Gold has to be  one of the most misunderstood commodities around. It's adored and hated,  hoarded by governments and individuals, and shorted by institutions and traders.  It has been called money, a reserve asset, a predictor of fear, a gauge of  inflation, a gauge of deflation, a signal of impending crisis and more.

So what is it?

It used to be  money - but it's not now. Nowhere in the world is gold being used as a medium  of exchange. However it is being accumulated by central banks and held as  reserves; by individuals as a "store of value" and protection against  future crises and monetary upheavals; and by institutions as a diversified  investment vehicle. Gold has had a resurgence since the beginning of this  century - and with good reason.

In my book, (and  I do have a book), I view gold as having two distinct functions. The first is  as protection - a sort of insurance policy against the unknown crises of the  future - which could include economic, monetary, geo-political, or lately  technological breakdowns. In times of severe economic contractions, gold in  one's possession provides safety and liquidity. In times of financial panics,  gold remains safe and valuable in an unsafe world. In times of war, gold  provides security. And in times of technological breakdowns, gold remains in  your possession as an owned asset rather than a promised one.

Imagine if stock  exchanges closed due to hackers or terrorists, and banks and ATMs were unable  to provide you with cash. The only cash on hand would be the cash you have in  your wallet and your gold or silver coins (if you had them) which would be  readily acceptable for food, water, and gas from those that had surpluses. No  one wants war, nor monetary, economic, or technological breakdowns. But they  are possible - and lately more possible than ever. Gold provides some  protection against emergencies and crises, and always has. The price is higher  today than in the 80's and 90's, because the risks of monetary, financial, and  economic upheavals are greater along with the threat of terrorists and hackers  always lurking, always planning.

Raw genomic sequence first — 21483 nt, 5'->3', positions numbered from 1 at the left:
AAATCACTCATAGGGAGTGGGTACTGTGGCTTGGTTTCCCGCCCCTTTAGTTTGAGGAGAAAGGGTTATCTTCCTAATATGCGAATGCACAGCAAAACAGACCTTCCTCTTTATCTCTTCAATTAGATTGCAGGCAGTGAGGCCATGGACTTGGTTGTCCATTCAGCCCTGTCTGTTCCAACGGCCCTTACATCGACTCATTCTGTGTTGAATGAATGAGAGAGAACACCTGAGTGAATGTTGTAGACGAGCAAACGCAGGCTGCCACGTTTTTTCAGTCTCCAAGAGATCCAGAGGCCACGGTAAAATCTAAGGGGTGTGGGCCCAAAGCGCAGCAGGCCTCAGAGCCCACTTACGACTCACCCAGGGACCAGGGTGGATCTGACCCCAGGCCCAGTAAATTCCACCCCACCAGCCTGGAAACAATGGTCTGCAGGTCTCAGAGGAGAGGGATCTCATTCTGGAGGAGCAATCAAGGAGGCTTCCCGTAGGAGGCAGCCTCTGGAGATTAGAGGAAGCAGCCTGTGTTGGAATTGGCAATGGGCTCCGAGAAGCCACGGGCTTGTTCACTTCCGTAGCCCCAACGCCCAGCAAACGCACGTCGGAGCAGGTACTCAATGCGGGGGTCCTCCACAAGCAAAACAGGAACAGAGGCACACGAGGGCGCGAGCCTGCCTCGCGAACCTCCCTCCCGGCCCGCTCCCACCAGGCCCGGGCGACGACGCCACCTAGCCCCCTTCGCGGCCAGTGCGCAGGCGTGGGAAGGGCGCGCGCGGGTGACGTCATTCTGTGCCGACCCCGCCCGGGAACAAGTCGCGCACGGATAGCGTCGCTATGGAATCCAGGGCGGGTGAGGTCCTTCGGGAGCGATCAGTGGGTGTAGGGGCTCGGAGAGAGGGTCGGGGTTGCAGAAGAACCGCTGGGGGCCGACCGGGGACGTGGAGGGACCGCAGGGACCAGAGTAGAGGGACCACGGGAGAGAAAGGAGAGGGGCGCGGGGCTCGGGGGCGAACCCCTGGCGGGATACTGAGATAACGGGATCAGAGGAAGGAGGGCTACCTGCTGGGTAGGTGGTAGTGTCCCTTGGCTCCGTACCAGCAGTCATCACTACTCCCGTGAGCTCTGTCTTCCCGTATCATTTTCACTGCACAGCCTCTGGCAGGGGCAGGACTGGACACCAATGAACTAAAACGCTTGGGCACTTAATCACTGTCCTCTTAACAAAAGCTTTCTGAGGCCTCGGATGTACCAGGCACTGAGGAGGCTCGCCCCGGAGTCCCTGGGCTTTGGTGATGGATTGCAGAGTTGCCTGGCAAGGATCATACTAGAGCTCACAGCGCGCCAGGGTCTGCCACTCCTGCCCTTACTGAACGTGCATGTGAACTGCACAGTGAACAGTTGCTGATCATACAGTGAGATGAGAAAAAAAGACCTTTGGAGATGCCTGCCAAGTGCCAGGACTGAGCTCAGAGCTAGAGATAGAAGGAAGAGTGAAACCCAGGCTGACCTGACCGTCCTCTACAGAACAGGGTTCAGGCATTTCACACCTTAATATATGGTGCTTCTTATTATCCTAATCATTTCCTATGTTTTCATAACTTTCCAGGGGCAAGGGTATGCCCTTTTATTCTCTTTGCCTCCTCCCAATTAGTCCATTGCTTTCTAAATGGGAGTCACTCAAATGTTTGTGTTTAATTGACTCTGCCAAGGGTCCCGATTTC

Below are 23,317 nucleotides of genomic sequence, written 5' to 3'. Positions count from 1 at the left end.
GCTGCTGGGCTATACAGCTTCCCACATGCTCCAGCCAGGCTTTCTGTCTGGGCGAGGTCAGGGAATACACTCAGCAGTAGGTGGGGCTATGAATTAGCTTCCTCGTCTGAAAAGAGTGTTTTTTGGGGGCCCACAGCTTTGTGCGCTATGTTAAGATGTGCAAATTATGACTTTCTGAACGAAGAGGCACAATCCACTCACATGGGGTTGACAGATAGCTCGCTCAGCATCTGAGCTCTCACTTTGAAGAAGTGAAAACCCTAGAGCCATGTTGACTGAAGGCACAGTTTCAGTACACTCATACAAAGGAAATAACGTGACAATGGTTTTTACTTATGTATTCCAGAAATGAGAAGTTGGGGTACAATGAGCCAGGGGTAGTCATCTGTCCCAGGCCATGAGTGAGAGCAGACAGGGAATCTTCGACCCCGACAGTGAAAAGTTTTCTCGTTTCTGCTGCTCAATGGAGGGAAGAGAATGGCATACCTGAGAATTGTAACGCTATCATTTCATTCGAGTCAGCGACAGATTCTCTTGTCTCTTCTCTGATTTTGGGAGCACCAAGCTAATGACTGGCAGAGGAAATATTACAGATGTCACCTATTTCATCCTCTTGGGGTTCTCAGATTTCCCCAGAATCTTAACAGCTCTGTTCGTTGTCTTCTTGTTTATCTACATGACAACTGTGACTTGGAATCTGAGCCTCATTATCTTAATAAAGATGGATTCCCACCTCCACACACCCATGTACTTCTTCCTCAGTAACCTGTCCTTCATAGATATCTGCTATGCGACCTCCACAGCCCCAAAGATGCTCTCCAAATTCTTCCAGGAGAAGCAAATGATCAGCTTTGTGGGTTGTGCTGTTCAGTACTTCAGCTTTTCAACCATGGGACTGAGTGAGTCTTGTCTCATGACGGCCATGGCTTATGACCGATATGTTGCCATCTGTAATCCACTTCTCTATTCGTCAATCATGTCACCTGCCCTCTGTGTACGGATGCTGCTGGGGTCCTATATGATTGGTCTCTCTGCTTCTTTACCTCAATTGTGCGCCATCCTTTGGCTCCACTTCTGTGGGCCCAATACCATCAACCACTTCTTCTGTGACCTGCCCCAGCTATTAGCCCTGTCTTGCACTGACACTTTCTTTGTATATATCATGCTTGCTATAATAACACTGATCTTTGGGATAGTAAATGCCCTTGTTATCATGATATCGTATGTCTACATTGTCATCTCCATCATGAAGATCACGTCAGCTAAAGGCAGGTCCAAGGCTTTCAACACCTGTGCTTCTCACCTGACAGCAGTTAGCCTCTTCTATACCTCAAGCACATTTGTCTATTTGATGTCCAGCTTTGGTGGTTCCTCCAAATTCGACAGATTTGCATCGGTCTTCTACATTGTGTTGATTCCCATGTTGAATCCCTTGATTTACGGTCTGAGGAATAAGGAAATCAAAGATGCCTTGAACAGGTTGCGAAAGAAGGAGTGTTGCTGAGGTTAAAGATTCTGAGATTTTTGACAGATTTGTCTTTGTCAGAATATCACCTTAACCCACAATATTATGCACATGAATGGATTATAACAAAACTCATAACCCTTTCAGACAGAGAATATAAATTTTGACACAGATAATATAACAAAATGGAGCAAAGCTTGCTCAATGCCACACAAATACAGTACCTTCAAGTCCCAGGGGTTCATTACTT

Second, gold  provides a very vital function as a barometer of fear and crises, and as a  gauge of future inflation and deflation. Gold rises during fear of war, and it  rises if individuals begin to mistrust their money and the government's  handling of their money and finances. Things like fear of growing deficits,  debt, and possible default all show up as an increase in the price of gold.  Similarly, fears of inflation and devaluation show up in a higher gold price. A  falling gold price often indicates disinflation or deflationary trends at work  and possible recession or depression ahead. Or it could be simply indicating a  return to normalcy after a traumatic period.

The predictive  power of gold is not to be ignored. Two years ago the price of gold began to  fall. One message gold was forecasting was a reduction in the rate of inflation  and the rate of growth. At the time, most estimates were for inflation and  growth to rise to somewhere between two and four percent. Many were predicting  runaway inflation. Instead we find ourselves today at .06% inflation according  to the PCE and a pathetic average growth rate of about 2%. Gold has recently  stopped falling and has leveled off in a range of about $1270 to $1435 an  ounce.

What is it  signaling now?